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When Girls Feel Fat: Helping Girls Through Adolescence

by Sandy Friedman

When Sandy Friedman created the “Girls in the ’90s” discussion group to help young women deal with eating disorders, she anticipated a positive response. And she got one – from parents, educators, and psychologists. But the girls who attended could only scoff. Of course they dieted, of course they felt fat, obviously they disliked their bodies, but what did that have to do with an eating disorder?

Since girls don’t generally leap around chirping, “I feel pretty! I feel smart!” Friedman has written When Girls Feel Fat, a self-help book designed for mothers. Drawing on her experience as facilitator and therapist, Friedman analyzes the hidden feelings of young women in order to equip mothers with the insight necessary for understanding their daughters’ actions and improving their self-esteem.

Certainly, the task is enormous. Since a woman who hates her thighs and eats yogurt three times a day cannot raise a girl unfettered by body anxiety, Friedman spends much of the book helping the mothers. She provides meditations and exercises to remedy their own self-images before they attempt to reconfigure their daughters’.

Once a woman has started dealing with these issues, she can begin to help her child. Friedman emphasizes that the main priority is to raise girls who don’t “feel fat.” She explains that the phrase is a woman’s way of twisting her true feelings into an unhealthy, ubiquitous, demeaning code. According to Friedman, finding the roots of one’s “fat language” is the first step towards raising healthy adolescent girls. The second step is building good communication skills, a process Friedman details with great clarity.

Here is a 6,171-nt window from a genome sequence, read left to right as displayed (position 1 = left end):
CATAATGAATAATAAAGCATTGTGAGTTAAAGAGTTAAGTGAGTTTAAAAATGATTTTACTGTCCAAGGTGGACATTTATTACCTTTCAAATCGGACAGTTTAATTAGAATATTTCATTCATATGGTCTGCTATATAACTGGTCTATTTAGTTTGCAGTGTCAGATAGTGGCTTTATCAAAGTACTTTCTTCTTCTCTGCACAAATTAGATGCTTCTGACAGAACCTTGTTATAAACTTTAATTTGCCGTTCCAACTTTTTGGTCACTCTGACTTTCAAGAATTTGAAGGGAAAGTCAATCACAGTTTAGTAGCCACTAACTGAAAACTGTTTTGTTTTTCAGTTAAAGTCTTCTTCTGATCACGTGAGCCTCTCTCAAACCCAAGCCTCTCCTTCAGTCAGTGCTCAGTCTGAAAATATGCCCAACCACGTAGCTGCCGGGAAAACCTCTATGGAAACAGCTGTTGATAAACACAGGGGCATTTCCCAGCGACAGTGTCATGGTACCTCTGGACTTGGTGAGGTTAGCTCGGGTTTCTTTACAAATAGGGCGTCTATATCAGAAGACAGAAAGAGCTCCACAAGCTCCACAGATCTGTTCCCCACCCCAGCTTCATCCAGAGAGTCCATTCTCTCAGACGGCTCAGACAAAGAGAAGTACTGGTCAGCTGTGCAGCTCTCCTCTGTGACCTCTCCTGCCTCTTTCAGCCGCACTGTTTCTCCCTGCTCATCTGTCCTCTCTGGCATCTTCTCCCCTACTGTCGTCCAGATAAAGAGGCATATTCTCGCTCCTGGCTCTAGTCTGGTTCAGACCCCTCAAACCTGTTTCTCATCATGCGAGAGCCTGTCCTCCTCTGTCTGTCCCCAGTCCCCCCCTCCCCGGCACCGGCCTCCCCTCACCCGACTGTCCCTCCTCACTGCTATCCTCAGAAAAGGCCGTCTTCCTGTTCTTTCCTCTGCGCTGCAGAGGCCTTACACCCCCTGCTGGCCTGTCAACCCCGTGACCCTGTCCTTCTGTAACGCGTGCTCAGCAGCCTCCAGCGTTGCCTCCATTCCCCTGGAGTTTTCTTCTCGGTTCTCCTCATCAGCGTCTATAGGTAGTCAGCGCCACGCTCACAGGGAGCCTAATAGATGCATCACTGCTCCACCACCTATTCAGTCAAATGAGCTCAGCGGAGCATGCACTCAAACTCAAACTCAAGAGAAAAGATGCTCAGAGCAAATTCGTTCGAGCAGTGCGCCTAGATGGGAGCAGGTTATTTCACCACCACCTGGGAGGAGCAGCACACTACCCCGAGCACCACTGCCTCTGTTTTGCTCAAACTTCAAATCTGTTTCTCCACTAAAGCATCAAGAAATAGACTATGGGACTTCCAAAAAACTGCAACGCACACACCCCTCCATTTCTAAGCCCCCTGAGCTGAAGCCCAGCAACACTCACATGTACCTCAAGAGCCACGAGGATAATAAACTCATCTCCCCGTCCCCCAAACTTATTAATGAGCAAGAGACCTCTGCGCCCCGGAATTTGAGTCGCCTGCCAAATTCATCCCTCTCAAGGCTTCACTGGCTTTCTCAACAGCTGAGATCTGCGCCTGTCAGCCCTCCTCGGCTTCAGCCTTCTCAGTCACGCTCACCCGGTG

Though generally insightful, the book does at times lapse into simplistic self-help jargon. It also suffers from poor structure, making it unsuitable for quick referencing. For much simpler navigation, Barbara Mackoff’s Growing a Girl provides much of the same advice, albeit in a less conversational manner.

Mothers with girls in crisis will probably not find this book’s tone sufficiently urgent. But the self-reflective woman looking for an enlightening, intimate, unpretentious read should find Friedman’s suggestions helpful and easy to integrate – both in her own life, and in the life of her daughter.


Reviewer: Sheila Heti

Publisher: HarperCollins


Price: $20

Page Count: 240 pp

Format: Paper

ISBN: 0-00-638561-3

Released: May

Issue Date: 1997-6

Categories: Health & Self-help